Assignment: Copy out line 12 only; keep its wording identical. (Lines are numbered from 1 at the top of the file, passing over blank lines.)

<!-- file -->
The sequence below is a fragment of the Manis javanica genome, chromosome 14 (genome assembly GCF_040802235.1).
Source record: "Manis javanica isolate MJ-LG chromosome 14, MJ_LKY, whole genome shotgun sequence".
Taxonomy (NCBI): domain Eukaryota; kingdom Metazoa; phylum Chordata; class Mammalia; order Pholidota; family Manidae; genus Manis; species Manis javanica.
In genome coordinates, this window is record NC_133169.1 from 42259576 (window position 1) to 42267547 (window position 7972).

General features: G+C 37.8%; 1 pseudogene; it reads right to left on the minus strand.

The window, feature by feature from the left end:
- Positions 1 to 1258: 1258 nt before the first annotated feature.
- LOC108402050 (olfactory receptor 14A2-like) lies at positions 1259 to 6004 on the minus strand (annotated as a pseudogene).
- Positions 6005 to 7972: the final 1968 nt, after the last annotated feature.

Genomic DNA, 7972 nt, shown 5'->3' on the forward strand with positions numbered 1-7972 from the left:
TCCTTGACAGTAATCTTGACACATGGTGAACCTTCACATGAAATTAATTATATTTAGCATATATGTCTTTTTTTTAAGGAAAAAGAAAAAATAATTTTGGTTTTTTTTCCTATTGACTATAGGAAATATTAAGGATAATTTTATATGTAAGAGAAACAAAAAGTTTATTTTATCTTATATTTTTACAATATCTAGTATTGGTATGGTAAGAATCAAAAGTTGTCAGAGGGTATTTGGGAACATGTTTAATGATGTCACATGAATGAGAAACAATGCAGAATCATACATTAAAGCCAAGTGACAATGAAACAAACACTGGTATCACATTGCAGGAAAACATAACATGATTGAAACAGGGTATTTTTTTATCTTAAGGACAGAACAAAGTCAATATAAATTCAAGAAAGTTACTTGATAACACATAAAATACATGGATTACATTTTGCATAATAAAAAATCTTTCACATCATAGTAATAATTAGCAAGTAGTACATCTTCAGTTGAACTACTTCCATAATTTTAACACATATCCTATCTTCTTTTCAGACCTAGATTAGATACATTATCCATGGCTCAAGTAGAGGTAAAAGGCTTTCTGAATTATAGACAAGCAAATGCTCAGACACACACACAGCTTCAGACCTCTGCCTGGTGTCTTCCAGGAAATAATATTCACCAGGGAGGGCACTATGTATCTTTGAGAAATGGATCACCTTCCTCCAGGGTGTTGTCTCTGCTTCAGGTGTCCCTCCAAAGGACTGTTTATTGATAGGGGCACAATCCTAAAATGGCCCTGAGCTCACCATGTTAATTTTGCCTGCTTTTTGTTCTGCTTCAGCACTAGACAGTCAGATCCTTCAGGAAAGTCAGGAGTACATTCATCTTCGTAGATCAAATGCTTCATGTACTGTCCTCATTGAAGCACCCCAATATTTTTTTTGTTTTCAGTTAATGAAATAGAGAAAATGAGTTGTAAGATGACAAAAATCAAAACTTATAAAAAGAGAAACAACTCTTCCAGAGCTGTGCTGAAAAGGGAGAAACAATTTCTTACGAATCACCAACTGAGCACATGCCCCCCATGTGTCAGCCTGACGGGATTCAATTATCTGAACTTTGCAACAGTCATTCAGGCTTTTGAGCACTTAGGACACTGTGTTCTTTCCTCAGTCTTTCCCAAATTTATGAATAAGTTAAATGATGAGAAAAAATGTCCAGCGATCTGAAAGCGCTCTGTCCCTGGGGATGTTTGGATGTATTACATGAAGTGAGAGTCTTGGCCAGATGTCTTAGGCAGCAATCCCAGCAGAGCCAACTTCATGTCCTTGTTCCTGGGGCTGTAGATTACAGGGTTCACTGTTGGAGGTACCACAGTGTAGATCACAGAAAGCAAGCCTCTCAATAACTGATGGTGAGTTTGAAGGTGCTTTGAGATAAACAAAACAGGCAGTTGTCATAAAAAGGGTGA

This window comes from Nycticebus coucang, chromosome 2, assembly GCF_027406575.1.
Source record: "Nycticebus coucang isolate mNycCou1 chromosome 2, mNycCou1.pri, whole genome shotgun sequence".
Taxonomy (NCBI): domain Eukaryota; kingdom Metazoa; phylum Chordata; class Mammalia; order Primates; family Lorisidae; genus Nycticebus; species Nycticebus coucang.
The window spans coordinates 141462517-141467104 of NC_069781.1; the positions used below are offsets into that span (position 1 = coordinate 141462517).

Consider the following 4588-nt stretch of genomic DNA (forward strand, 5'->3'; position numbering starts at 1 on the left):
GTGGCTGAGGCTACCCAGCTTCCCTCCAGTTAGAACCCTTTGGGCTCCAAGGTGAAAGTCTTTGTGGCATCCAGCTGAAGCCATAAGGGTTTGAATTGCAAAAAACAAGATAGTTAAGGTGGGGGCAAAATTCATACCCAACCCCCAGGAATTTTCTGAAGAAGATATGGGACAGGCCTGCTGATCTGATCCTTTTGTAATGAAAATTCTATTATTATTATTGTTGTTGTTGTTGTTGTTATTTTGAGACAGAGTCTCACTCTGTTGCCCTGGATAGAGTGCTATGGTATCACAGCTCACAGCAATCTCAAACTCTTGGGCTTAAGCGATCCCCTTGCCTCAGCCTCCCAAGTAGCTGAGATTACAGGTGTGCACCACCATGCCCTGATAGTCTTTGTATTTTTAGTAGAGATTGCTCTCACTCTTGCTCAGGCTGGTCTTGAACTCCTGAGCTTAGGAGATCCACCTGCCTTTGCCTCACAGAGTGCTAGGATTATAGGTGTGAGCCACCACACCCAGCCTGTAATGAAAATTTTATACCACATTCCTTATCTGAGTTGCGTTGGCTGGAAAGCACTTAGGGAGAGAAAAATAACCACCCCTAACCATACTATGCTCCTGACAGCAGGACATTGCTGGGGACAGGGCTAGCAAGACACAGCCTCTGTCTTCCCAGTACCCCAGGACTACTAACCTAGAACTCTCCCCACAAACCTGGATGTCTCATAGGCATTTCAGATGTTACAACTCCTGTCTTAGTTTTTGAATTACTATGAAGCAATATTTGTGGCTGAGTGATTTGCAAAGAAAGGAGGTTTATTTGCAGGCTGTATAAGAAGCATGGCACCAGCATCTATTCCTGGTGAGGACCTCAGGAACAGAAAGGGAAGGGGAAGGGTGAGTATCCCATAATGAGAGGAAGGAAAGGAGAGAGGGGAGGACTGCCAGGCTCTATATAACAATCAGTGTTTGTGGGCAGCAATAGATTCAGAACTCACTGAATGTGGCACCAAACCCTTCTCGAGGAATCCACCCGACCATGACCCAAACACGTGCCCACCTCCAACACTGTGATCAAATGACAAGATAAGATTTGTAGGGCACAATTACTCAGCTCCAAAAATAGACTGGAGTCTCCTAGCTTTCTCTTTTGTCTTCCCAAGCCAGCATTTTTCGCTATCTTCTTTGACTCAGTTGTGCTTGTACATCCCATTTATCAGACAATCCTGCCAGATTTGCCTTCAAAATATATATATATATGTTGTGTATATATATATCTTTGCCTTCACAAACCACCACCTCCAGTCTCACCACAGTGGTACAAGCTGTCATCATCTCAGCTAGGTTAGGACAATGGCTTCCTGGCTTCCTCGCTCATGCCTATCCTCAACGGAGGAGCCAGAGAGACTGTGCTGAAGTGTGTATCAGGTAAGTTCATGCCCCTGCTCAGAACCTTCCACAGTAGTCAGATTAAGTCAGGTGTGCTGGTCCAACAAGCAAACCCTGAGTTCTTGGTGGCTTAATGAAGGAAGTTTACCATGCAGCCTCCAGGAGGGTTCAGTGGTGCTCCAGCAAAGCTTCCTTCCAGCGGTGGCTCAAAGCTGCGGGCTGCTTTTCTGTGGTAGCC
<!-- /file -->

This window comes from Nycticebus coucang, chromosome 2, assembly GCF_027406575.1.